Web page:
Two new Open Streets come to Sunnyside

With residents yearning for more open space in light of the pandemic, New York City has added two new blocks to the Open Streets program.

Last week, the city added 47th Street from 39th Avenue to Skillman Avenue, as well as 49th Street from 39th Avenue to Skillman Avenue, to the program.

Collectively, they represent a 0.38-mile stretch of new Open Streets, which bars car traffic in most cases, leaving it open for bikers, pedestrians and other users of the road.

The two blocks will be managed by the 39th Avenue Open Street Coalition.

Small basement fire breaks out in Sunnyside building

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UPDATE: According to the FDNY, four people, including a civilian and three firefighters, were taken to a local hospital. The incident was under control in two hours and 10 minutes.

 

A fire broke out in the basement of an apartment building at 45-45 46th Street in Sunnyside on Friday afternoon.

No one appeared to be injured. After just a few minutes, the fire seemed to be contained, though several dozen firefighters were on the scene for more than an hour.

As you can see from the photo above, the windows of the first floor and basement were broken.

Though some residents from nearby buildings were evacuated, it looked like some went to the roof to check out what was going on.

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It was unclear if the restaurant next door, Bistro Punta Sal, a Peruvian spot, was affected.

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Dozens of people were watching the firefighters at work just across the street. One man with an American flag-designed mask tossed two firefighters water bottles. Others applauded the firefighters for their work.

 

Acting BP Lee is accepting applications to join CEC 30

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Acting Borough President Sharon Lee is looking for two dedicated parent volunteers to fill two vacant positions on Community Education Council District 30.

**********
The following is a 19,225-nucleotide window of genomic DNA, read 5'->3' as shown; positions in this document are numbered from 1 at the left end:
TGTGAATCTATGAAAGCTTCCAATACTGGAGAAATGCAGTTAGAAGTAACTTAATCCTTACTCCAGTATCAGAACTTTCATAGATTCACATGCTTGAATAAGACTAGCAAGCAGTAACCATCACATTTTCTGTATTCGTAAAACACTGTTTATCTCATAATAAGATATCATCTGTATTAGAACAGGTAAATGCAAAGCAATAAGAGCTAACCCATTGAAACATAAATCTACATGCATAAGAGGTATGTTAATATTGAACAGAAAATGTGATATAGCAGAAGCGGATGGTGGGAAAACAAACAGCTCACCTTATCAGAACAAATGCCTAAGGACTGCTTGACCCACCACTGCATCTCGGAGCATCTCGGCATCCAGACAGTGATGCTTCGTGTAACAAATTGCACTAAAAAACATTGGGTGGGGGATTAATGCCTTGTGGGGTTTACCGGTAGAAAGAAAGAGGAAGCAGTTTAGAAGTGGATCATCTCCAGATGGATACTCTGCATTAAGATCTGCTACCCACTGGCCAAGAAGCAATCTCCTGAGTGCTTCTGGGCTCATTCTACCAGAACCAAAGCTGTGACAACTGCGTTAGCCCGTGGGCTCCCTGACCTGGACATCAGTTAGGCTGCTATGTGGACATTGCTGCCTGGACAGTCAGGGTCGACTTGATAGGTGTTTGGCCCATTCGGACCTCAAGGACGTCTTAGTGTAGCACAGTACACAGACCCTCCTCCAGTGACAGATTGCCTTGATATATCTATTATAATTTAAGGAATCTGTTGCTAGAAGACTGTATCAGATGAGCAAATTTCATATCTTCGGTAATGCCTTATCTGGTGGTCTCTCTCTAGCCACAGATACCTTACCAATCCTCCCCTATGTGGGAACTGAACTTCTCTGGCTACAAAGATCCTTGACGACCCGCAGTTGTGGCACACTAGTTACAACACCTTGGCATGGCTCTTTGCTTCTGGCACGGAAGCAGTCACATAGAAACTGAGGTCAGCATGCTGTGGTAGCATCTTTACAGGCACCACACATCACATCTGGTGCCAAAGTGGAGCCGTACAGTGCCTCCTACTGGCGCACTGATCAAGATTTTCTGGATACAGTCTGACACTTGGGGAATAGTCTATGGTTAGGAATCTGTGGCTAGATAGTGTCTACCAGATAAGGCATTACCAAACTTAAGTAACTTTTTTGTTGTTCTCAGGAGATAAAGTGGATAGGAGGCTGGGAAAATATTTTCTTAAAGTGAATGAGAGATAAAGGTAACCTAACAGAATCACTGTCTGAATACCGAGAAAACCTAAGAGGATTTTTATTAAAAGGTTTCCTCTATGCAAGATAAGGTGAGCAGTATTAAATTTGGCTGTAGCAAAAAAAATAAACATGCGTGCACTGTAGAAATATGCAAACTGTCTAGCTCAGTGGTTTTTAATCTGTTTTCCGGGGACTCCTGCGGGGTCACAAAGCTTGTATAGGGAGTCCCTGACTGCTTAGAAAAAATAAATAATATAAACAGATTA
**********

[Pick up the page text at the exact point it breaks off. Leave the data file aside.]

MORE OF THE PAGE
Lee is accepting applications from education-minded individuals until Friday, August 7.

CEC 30, which includes Sunnyside, Woodside, Jackson Heights, East Elmhurst, Astoria and Long Island City, is responsible for advising and commenting on educational policies and providing input to Schools Chancellor Richard Carranza.

Each CEC oversees elementary and middle schools in their respective community school district. There are seven community school districts in Queens.

To read more about the role of CECs, click here.

CEC members meet for public meetings every month, and visit schools to see what their educational needs are. They also review the district’s educational programs, approve zoning lines, and submit a capital plan to the chancellor after holding public hearings.

The CEC membership application is available online here and can be returned by email to education@queensbp.org.

Bronx man charged with attempted murder on 7 train

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A Bronx man who allegedly stabbed two elderly people on the 7 train in Sunnyside was charged with attempted murder, among other crimes.

Queens District Attorney announced on Wednesday that 46-year-old Patrick Chambers from the Bronx was arraigned Tuesday afternoon in the hospital before a Queens Criminal Court judge.

Chambers is charged with attempted murder in the second degree, two counts of attempted assault, two counts of assault and criminal possession of a weapon.

He will return to court on August 14. If convicted, he faces up to 25 yers in prison.

AOC, Jamaal Bowman to host eviction defense workshop

Photo via Wikimedia Commons
Photo via Wikimedia Commons

Later this evening, Congresswoman Alexandria Ocasio-Cortez will join soon-to-be Congressman Jamaal Bowman and Housing Justice for All to host an eviction defense training for tenants looking to hold onto their homes.

Attendees will discuss ways families can protect themselves against evictions through “organized defense efforts and blockades.”

The lawmakers will also highlight the need for a universal eviction moratorium in New York through the end of 2020, and to cancel debt.

To register for the workshop, click here.

Van Bramer explains why he voted ‘no’ to the budget

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On Tuesday night, the New York City Council voted to pass the $88 billion budget for Fiscal Year 2021.